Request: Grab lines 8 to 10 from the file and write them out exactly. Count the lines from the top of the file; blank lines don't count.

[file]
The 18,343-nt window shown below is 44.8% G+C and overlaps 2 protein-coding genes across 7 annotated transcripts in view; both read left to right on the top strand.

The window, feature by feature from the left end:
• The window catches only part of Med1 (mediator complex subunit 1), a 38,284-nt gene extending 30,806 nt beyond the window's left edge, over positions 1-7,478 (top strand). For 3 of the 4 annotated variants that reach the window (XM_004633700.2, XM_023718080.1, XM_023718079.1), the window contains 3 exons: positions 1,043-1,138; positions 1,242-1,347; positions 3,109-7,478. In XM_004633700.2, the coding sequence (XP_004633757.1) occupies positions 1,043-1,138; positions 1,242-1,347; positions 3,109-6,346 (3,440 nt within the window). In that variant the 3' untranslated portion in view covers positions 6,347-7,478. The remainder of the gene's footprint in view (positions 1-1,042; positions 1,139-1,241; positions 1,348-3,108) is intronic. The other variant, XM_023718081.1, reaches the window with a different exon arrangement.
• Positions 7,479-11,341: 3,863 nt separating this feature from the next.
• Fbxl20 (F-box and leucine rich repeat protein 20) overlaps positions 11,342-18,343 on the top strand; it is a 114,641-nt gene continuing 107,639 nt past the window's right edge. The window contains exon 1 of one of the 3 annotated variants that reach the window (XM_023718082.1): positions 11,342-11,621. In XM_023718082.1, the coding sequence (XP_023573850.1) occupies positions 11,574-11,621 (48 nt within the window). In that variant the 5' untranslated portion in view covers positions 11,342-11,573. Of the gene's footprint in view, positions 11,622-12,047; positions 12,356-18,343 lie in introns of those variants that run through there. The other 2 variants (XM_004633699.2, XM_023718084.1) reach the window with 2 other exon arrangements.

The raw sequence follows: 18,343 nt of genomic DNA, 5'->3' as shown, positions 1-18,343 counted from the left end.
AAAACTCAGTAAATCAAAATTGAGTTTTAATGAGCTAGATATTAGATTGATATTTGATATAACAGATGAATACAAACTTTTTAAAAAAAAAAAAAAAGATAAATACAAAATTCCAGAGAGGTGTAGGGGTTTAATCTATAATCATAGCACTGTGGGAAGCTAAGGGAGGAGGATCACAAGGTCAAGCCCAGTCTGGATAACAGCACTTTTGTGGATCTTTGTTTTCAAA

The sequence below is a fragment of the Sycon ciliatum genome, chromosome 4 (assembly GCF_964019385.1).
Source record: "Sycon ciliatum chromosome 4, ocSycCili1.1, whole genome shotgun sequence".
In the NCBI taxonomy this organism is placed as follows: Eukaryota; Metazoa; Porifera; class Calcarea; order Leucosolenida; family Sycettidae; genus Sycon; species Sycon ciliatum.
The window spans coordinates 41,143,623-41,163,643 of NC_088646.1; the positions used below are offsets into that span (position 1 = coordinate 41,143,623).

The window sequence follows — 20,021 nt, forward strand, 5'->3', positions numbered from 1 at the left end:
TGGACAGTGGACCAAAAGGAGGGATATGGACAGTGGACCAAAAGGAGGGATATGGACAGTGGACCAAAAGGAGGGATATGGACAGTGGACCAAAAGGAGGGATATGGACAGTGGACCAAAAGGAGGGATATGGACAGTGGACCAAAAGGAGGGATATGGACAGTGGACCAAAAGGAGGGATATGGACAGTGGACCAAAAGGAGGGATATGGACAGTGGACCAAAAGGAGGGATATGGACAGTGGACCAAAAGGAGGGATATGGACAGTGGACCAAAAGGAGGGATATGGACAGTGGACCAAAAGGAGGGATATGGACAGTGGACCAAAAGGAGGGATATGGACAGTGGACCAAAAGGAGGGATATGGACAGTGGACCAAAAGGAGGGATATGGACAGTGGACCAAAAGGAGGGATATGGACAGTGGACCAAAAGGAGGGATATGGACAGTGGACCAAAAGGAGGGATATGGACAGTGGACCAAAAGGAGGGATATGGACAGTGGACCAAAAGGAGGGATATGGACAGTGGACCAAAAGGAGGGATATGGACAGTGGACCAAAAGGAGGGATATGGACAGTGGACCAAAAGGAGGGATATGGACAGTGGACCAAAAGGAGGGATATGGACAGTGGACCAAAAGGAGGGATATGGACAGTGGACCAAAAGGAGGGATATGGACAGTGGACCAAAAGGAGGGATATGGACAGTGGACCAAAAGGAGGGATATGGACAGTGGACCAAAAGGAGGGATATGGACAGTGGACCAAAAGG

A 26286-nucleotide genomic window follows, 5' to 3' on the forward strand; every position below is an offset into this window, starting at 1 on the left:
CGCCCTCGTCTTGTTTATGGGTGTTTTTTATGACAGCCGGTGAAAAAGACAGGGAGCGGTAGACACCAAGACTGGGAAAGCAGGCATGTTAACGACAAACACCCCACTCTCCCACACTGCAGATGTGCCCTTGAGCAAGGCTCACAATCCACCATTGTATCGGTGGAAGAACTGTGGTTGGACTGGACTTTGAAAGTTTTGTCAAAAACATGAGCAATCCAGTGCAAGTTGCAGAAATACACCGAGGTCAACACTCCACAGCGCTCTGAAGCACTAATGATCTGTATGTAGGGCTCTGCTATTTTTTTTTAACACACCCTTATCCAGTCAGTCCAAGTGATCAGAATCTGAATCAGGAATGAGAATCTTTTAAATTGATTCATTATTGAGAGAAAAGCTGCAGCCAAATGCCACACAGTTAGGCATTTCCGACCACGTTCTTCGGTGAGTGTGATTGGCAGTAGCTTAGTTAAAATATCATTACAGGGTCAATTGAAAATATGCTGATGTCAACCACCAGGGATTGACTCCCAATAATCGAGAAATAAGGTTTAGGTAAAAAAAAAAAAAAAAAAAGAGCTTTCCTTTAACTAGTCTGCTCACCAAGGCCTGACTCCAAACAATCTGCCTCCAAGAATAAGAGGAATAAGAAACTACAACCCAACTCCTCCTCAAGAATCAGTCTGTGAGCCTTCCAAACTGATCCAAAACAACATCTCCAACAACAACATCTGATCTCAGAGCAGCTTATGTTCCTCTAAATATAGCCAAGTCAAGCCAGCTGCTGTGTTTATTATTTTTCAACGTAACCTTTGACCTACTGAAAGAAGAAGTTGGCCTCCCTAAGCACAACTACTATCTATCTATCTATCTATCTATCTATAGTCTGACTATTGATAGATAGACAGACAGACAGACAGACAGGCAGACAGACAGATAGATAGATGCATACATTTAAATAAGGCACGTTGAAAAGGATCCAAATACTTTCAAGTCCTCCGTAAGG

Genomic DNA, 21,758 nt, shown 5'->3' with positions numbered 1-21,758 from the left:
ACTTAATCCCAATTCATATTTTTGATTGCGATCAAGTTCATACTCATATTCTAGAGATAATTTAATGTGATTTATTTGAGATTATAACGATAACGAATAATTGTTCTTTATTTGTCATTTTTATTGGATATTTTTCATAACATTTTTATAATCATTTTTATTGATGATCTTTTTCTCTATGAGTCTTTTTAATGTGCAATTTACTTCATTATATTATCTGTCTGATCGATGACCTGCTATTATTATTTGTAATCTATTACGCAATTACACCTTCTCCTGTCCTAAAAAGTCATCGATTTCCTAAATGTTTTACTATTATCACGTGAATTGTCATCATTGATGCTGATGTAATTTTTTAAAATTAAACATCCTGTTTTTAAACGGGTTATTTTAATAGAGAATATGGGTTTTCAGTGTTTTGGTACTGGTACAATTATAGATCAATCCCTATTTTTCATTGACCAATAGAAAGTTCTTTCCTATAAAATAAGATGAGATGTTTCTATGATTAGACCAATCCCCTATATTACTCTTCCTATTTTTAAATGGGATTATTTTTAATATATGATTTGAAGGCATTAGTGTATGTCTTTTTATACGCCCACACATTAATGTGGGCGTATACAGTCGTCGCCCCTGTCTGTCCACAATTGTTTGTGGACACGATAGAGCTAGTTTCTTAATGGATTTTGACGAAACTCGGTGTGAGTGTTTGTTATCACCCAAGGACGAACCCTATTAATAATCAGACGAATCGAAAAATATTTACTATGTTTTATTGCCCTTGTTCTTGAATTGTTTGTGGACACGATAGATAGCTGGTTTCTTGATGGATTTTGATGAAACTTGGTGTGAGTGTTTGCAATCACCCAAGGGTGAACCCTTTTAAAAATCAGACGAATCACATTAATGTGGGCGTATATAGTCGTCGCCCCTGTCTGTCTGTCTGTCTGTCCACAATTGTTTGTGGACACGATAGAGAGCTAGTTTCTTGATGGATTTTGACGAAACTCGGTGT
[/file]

The sequence below is a fragment of the Sycon ciliatum genome, chromosome 4 (assembly GCF_964019385.1).
Source record: "Sycon ciliatum chromosome 4, ocSycCili1.1, whole genome shotgun sequence".
In the NCBI taxonomy this organism is placed as follows: Eukaryota; Metazoa; Porifera; class Calcarea; order Leucosolenida; family Sycettidae; genus Sycon; species Sycon ciliatum.